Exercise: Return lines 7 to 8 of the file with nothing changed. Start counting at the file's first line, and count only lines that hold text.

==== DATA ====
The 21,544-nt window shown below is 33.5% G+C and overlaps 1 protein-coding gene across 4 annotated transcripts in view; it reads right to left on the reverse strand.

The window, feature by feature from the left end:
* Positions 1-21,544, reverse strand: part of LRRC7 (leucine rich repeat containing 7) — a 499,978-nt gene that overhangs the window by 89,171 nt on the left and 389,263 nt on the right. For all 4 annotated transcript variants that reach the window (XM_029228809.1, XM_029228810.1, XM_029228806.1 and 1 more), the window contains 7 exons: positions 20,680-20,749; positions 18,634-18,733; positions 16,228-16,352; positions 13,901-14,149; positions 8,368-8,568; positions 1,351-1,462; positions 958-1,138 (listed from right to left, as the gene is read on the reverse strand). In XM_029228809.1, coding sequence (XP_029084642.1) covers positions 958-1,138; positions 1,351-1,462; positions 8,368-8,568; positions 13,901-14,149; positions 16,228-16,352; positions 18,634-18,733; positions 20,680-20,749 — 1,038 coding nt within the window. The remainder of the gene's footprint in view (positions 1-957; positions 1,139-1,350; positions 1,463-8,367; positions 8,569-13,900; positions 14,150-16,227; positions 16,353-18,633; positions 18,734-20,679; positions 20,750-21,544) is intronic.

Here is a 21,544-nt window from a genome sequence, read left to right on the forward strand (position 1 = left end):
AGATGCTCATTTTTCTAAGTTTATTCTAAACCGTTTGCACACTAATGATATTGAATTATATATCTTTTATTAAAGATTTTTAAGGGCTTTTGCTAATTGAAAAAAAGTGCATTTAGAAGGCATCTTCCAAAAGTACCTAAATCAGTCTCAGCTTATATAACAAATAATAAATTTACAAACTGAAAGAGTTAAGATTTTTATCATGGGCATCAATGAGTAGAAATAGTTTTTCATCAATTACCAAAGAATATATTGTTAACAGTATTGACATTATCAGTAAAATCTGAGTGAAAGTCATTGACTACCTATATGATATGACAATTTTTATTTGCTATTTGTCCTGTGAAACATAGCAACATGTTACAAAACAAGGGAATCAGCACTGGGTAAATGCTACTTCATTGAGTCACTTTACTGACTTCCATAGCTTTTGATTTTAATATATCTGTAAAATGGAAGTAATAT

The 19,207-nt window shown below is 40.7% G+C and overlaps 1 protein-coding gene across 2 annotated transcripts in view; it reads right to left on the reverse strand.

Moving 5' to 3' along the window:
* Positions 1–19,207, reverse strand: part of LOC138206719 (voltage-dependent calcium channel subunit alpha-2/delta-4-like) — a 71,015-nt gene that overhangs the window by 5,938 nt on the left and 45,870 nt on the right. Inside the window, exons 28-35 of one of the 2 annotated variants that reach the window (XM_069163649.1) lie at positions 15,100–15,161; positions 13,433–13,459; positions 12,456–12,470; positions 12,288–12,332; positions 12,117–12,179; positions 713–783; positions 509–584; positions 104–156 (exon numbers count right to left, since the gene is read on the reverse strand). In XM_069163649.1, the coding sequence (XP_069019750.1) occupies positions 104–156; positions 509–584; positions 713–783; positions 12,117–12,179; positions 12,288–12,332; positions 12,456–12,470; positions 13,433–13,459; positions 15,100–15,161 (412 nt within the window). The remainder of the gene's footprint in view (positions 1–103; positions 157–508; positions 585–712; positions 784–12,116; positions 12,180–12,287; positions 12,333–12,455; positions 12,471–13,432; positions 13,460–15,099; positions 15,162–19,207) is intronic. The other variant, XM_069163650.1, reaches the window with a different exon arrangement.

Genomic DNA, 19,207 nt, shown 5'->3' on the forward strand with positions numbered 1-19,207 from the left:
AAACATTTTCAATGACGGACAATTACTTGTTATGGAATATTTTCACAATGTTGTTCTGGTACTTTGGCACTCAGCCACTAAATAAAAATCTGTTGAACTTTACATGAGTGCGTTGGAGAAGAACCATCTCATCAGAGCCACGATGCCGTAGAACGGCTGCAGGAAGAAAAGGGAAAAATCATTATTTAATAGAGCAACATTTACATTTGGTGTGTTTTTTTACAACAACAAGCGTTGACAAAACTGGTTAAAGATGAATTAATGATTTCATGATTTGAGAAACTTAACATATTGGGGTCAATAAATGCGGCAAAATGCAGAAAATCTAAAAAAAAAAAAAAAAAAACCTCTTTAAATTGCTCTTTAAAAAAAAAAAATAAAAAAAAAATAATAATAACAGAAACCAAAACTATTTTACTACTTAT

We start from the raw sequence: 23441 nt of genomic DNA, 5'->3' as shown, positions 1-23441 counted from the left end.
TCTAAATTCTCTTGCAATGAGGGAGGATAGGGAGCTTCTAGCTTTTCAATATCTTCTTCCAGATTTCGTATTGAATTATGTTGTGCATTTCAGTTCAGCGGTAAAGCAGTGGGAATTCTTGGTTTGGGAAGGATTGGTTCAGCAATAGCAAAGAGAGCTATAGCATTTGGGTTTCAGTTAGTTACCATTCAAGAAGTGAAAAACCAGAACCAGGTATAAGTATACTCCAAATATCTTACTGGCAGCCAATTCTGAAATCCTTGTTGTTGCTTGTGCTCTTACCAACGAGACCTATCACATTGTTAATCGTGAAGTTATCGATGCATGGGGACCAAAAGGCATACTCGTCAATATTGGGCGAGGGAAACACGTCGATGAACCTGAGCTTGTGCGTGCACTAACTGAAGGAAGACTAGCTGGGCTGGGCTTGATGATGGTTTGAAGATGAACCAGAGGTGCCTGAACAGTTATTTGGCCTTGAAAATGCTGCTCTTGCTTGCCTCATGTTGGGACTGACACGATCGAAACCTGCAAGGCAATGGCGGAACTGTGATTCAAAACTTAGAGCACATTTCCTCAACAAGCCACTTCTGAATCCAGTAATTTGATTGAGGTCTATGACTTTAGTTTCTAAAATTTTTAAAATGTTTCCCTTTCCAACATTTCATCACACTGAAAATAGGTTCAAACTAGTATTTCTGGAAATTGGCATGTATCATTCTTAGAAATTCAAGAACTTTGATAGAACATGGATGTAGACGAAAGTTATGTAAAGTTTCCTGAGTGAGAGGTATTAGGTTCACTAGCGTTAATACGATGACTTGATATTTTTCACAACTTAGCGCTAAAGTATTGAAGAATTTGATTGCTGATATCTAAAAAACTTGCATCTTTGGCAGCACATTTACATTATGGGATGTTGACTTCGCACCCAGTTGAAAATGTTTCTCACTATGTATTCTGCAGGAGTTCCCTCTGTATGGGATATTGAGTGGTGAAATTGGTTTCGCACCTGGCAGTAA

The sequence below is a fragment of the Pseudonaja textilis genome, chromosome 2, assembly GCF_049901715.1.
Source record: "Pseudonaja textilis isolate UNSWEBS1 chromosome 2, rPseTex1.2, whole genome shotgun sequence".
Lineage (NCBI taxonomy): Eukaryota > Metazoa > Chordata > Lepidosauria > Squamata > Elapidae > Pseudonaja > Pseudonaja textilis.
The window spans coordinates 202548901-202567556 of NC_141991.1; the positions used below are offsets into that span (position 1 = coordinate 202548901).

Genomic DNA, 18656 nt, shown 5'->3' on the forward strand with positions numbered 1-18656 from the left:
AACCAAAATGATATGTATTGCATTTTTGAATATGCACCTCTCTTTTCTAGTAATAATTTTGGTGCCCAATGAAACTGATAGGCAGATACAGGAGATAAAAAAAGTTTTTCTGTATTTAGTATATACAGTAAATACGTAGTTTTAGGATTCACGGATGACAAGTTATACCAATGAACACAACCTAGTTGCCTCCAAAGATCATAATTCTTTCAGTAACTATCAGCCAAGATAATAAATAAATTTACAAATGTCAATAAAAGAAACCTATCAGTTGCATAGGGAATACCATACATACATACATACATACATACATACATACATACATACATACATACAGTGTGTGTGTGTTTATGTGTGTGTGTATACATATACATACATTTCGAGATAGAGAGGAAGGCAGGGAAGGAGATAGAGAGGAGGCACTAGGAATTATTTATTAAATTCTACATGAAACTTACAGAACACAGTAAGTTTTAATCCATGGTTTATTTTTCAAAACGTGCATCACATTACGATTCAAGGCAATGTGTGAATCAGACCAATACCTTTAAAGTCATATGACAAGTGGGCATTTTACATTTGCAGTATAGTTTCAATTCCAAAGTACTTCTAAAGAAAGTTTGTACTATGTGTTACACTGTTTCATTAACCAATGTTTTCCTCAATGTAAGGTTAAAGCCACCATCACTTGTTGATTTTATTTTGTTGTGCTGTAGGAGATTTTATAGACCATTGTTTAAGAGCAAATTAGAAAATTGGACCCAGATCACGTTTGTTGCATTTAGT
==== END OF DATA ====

Moving 5' to 3' along the window:
* Positions 1–19,207, reverse strand: part of LOC138206719 (voltage-dependent calcium channel subunit alpha-2/delta-4-like) — a 71,015-nt gene that overhangs the window by 5,938 nt on the left and 45,870 nt on the right. Inside the window, exons 28-35 of one of the 2 annotated variants that reach the window (XM_069163649.1) lie at positions 15,100–15,161; positions 13,433–13,459; positions 12,456–12,470; positions 12,288–12,332; positions 12,117–12,179; positions 713–783; positions 509–584; positions 104–156 (exon numbers count right to left, since the gene is read on the reverse strand). In XM_069163649.1, the coding sequence (XP_069019750.1) occupies positions 104–156; positions 509–584; positions 713–783; positions 12,117–12,179; positions 12,288–12,332; positions 12,456–12,470; positions 13,433–13,459; positions 15,100–15,161 (412 nt within the window). The remainder of the gene's footprint in view (positions 1–103; positions 157–508; positions 585–712; positions 784–12,116; positions 12,180–12,287; positions 12,333–12,455; positions 12,471–13,432; positions 13,460–15,099; positions 15,162–19,207) is intronic. The other variant, XM_069163650.1, reaches the window with a different exon arrangement.